Well, I thought, I sure could’ve used a hand with the door. Had she been there the whole time? I felt annoyed at her, at the malfunctioning doors, at the fact that no one had come to my rescue. Bothered that she probably wanted to stop and coo at the babies, taking up my precious non-nursing time.

I’m sure I gave her a faint smile, though I know I had absolutely no response. I heard this often. And every time the answer that popped into my head was because I have to.

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"So what's it like to have twins?" is something I’ve been asked dozens of times. It’s diminished over the years, after we added a third to the mix and I was no longer accompanied everywhere by two babies in carseats. More often now I’m asked if my kids are triplets.

I never knew how to answer the question. What is life with twins like? I have no idea. Exhausting, I guess? I might as well ask you what life with one baby is like since that’s something I’ve never known. The concept of one baby is as foreign to me as multiples is to everyone else.

I would usually shrug, give a little laugh, and say something like, "Well, it's all we've ever known!" Or, the ever-vague answer of “busy!” Which was true, if not detailed.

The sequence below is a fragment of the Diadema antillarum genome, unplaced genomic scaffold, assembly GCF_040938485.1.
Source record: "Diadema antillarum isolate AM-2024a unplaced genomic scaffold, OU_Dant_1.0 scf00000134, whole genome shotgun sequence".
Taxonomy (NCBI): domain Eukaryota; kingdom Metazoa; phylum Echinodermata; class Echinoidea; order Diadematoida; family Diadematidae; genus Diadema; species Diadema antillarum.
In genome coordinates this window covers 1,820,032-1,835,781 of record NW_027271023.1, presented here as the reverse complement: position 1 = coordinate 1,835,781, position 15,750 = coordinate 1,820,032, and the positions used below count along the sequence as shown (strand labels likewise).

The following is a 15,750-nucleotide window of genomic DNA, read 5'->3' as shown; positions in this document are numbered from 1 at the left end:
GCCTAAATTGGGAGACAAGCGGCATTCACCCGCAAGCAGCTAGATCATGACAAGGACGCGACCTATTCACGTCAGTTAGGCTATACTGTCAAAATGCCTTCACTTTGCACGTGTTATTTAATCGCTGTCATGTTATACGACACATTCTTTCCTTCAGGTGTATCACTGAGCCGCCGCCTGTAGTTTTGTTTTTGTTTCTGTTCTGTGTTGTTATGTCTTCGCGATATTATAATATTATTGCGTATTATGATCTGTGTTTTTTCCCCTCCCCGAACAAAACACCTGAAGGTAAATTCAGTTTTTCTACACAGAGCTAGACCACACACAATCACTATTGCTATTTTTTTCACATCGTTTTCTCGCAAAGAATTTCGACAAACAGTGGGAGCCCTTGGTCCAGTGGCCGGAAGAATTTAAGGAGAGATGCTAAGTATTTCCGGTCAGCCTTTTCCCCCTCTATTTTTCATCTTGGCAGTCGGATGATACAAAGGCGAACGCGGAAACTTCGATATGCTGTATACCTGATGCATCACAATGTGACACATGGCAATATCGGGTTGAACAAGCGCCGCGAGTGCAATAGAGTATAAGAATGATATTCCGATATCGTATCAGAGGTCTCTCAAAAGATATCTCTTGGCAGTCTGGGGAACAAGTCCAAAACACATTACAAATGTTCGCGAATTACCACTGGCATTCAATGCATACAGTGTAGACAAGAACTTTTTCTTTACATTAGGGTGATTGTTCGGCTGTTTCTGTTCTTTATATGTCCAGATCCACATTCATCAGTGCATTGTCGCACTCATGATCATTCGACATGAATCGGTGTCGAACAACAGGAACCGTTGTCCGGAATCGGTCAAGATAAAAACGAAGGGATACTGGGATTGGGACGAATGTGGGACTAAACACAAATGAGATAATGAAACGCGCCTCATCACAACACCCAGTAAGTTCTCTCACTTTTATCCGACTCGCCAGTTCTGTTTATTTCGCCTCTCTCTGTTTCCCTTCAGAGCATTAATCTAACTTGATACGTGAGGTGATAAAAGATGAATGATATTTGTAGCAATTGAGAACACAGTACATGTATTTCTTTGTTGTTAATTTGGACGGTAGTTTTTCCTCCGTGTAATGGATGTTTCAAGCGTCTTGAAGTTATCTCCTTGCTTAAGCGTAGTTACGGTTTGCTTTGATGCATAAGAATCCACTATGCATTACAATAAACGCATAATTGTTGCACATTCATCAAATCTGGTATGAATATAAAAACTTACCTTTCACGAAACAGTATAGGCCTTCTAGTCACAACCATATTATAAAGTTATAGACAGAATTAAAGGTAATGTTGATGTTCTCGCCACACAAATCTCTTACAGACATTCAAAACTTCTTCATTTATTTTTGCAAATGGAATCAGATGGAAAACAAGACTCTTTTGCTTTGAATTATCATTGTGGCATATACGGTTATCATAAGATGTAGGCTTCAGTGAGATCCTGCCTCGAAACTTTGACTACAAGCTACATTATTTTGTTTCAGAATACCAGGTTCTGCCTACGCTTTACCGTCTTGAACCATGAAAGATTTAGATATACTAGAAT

However the conversation went, it was often followed up with the whole “I don’t know how you do it!” thing. I got it from everyone: grandparents, baristas, friends’ spouses. I never knew what to say to this, either.

And maybe I never needed to say anything. Maybe my postpartum hormones were working in overdrive while my sleep-deprived brain tried to make sense of the process of engaging in adult conversation. But every time I heard, “I don’t know how you do it!”, it bothered me. It implied I had a choice.

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And what choice did I have? Quitting my job was non-negotiable, for starters. There was no money to put two babies into daycare when the cost of daycare would have eaten up my entire paycheck. Then there was the state of my mental health - I couldn’t wrap my head around working all day and coming home to (literally) take care of two babies all night. When you factored in the cost of formula, disposable diapers, take-out, and the value of both Tyson’s and my mental stability, the decision was clear.